Media Release: New Abhorrent Violent Material Act strangles S&M web videos

Senator Duncan Spender has exposed a flaw in the Sharing Abhorrent Violent Material Act that passed the parliament sight unseen late last week: it has made sado-masochistic (S&M) videos posted on websites a criminal offence.

In Estimates earlier today, Senator Spender questioned if the new Act unintentionally created an obligation on websites to remove videos which depict torture, even if it is consensual.

Attorney-General Deputy Secretary, Sarah Chidgey, confirmed his suspicions, saying that if the material published on websites fits the definition of torture as defined in the Act, S&M videos may be captured.

“This Act was rushed through the parliament late last week when it clearly needed redrafting, including to deal with consensual torture,” Senator Spender explained.

“This means that S&M videos posted on websites have become a criminal offence overnight.

Labor and Coalition Senators combined to pass the Criminal Code Amendment (Sharing of Abhorrent Violent Material) Bill 2019 at a minute to midnight.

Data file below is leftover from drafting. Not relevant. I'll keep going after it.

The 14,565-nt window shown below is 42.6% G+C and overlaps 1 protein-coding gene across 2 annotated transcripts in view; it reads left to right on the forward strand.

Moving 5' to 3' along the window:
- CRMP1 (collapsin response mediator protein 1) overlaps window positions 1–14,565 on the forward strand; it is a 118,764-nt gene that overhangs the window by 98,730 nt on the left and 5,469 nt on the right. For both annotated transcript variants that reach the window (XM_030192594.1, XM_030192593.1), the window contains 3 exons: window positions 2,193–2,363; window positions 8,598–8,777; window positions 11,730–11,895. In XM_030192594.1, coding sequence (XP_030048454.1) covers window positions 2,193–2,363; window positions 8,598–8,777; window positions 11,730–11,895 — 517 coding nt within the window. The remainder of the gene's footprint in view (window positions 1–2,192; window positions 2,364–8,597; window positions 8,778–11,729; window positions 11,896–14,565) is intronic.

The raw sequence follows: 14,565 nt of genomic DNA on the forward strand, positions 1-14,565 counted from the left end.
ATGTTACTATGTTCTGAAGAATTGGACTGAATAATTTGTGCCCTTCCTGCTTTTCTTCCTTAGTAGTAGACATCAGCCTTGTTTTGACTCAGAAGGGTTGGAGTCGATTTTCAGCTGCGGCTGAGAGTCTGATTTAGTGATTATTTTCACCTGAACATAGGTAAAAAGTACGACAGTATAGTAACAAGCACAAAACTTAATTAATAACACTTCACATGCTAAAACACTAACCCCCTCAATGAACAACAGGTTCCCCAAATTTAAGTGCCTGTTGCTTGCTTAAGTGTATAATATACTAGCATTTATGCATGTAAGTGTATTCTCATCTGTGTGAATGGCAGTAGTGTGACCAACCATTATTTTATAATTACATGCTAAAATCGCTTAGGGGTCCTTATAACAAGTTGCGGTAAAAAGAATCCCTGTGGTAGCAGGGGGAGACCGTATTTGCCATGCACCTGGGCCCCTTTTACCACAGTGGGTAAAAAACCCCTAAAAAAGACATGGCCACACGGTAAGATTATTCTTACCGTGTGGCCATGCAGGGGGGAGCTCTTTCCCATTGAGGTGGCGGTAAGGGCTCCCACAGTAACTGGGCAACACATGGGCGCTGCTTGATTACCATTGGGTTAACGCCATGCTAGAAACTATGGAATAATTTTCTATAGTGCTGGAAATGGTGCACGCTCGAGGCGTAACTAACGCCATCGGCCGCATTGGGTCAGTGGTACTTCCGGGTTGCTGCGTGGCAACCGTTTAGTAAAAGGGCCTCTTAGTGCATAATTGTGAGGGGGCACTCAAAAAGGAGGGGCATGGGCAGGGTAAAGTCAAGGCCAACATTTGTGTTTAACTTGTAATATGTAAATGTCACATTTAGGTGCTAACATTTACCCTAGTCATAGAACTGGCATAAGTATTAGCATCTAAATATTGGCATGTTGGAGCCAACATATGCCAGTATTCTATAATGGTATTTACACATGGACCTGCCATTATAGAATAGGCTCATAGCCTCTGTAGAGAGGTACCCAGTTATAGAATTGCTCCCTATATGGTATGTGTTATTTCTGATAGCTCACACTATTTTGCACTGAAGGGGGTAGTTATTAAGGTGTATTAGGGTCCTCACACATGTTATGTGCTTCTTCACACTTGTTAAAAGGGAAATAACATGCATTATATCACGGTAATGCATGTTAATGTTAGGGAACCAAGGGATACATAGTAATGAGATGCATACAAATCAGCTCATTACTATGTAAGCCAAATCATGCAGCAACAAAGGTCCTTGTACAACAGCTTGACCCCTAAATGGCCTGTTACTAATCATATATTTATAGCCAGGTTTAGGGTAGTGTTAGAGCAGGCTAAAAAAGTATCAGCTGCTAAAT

“All of this could have been avoided if the Bill was circulated as per normal procedure; instead the Bill was approved by both Labor and Coalition Senators without even seeing it. The Bill passed the Senate sight unseen.

“I picked up on this oversight in relation to S&M as soon as the Bill became available, but alas it went through unchanged.

“This is why it is imperative that voters use their vote in the Senate wisely, to ensure a crossbench can stop flawed legislation from being waived through by complicit government or opposition Senators,” Senator Spender warned.

View the video from Estimates here.

Media: Kate Fantinel 0401 620 227